I have found if the gearbox is quiet and smooth, installing the can motor is pretty simple and you end up with good runner with a low current draw. It can get more complicated if the motor frame is part of the driveline support (brackets, bearings etc.)

I have tried super magnets in old open frame motors and while others get good results, I am not a fan. I found the current draw was lower but operation was not as smooth running as a can motor. Because I run DCC, I like to have a low current draw to keep the decoders happy (believe me - you want to keep the decoders happy).

If the loco has other problems, I will definitely try to fix them to get a good running loco. Sometimes the magic works, sometimes not. Seem nearly every OPs session new gremlins appear.

I have a box of locos waiting for repair - some mnor tweaks, others need more major work. Since I run OPs, and am building a layout to finescale standards, there is lots to do. The box often sits.

One other comment is that if the running gear is good and things run smooth, I don't take the running gear apart to paint things. I'll use a brush and spray while the loco mechanism is moving. In short - if it ain't broke, don't fix it...Too much from me..

Guy

see stuff at: the Willoughby Line Site

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Posted by Trainman440 on Tuesday, July 12, 2022 2:24 PM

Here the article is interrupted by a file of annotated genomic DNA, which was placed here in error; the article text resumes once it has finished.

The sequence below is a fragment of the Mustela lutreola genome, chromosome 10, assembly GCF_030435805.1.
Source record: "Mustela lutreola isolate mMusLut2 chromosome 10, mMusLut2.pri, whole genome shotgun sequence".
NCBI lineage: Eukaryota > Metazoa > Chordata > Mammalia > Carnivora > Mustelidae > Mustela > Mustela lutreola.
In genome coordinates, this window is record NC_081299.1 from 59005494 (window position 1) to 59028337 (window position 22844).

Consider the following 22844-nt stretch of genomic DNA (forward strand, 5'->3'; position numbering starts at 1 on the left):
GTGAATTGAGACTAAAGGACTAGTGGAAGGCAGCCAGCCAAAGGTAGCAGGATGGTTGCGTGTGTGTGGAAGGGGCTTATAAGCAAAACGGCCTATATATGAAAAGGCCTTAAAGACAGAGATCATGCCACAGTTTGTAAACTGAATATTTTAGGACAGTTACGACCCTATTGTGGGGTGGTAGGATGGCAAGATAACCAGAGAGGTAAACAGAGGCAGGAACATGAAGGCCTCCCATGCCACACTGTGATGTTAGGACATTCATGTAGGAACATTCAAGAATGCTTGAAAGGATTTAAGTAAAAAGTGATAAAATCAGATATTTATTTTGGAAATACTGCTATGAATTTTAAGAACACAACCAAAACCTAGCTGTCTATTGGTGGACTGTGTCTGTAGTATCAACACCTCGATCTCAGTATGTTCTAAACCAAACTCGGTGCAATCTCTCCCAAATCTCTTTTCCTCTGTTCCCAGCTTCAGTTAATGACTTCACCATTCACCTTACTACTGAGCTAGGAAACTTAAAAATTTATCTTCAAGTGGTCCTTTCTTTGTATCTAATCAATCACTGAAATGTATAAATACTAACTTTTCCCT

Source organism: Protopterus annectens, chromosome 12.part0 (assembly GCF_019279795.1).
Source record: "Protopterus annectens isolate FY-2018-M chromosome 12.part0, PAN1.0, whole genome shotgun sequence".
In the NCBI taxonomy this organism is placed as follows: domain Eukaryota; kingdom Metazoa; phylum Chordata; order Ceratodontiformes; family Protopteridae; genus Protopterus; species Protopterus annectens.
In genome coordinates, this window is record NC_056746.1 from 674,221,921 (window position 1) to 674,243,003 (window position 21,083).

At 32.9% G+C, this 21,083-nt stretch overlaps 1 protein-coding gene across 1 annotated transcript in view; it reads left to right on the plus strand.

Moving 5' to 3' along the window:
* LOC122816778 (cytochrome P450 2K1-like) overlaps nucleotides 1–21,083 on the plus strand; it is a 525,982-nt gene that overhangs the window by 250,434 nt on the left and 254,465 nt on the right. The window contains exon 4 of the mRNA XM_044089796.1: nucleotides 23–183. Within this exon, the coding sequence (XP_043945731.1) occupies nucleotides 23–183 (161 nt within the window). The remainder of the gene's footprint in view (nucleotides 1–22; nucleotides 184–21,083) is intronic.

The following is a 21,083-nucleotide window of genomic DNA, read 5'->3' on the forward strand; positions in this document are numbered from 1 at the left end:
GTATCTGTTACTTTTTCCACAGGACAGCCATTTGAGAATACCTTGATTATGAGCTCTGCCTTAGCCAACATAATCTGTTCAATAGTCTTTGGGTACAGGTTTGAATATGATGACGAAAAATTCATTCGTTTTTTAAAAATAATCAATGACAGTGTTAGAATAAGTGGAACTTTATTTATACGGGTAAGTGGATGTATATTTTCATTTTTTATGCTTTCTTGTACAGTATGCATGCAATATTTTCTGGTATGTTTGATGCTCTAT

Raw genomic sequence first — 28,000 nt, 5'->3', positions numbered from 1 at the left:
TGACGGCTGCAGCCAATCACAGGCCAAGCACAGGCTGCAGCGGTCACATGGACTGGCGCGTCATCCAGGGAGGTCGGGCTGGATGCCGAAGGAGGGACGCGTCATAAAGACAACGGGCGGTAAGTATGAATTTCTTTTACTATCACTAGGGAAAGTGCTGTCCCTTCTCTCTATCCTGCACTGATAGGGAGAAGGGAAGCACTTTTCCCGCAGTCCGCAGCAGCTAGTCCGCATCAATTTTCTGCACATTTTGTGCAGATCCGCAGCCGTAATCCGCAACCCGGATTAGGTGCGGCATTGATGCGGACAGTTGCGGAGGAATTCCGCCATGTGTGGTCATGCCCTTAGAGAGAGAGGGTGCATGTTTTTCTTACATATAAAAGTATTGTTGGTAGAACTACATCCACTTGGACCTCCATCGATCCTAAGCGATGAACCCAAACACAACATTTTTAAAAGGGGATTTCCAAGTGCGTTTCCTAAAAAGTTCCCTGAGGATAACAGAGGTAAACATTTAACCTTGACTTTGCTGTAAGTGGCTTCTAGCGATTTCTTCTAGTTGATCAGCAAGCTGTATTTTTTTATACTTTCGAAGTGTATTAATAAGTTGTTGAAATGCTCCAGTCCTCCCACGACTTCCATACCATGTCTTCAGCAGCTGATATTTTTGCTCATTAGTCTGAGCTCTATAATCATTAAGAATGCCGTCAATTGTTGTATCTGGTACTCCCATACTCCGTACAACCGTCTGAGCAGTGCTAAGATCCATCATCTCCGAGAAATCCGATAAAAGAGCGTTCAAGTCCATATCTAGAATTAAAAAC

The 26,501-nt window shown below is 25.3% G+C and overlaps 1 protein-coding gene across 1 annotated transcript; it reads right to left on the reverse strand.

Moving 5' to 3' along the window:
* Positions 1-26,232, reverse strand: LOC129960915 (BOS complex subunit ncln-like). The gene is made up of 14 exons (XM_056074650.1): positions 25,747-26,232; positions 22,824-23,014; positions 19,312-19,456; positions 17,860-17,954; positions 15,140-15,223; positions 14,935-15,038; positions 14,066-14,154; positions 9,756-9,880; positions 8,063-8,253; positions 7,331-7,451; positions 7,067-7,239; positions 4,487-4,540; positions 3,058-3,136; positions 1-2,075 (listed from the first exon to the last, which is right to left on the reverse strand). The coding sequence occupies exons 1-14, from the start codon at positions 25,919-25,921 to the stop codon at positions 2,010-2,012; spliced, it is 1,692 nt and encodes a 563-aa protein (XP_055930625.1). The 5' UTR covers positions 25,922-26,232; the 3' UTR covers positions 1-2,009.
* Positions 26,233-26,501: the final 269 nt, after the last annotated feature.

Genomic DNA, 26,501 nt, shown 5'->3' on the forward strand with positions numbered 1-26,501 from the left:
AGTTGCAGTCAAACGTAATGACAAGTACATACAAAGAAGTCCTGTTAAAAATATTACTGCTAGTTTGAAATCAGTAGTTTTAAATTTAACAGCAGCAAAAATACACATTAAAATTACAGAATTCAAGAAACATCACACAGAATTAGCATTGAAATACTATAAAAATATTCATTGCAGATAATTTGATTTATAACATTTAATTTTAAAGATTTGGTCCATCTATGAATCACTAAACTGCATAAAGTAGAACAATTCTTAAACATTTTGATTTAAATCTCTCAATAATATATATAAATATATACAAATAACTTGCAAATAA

Hi Kevin, all my brass have/will eventually get the following:

Motor: upgraded to can if stock motor is open frame.

Gears: upgraded to NWSL gearbox if noisy/not smooth/bad gear ratio

Springs: upgraded with NWSL light springs if stock springs are stiff (like on PFM United locos).

Lights: SMD LEDs if stock loco has no lights or bulbs.

Tubing: Replaced unless it has already been replaced by original owner. Will use universals if necessary. 

Plus DCC sound decoder, and keep alive circuit if space allows. 

All engines will be tuned regardless of what it came with. Some engines already run great and need very little work, like locos from Key or NJCB. Most engines need upgrades though. 

Due to limited time, there are some mechanical upgrades I dont do such as a screw on brass motor mount (I just use silicone glue), nor do i spring my motor mounts nor do I make custom motor to gearbox arms. They do marginally improve the running qualities but I have found my current setup to be good enough and also easy/quick to upgrade.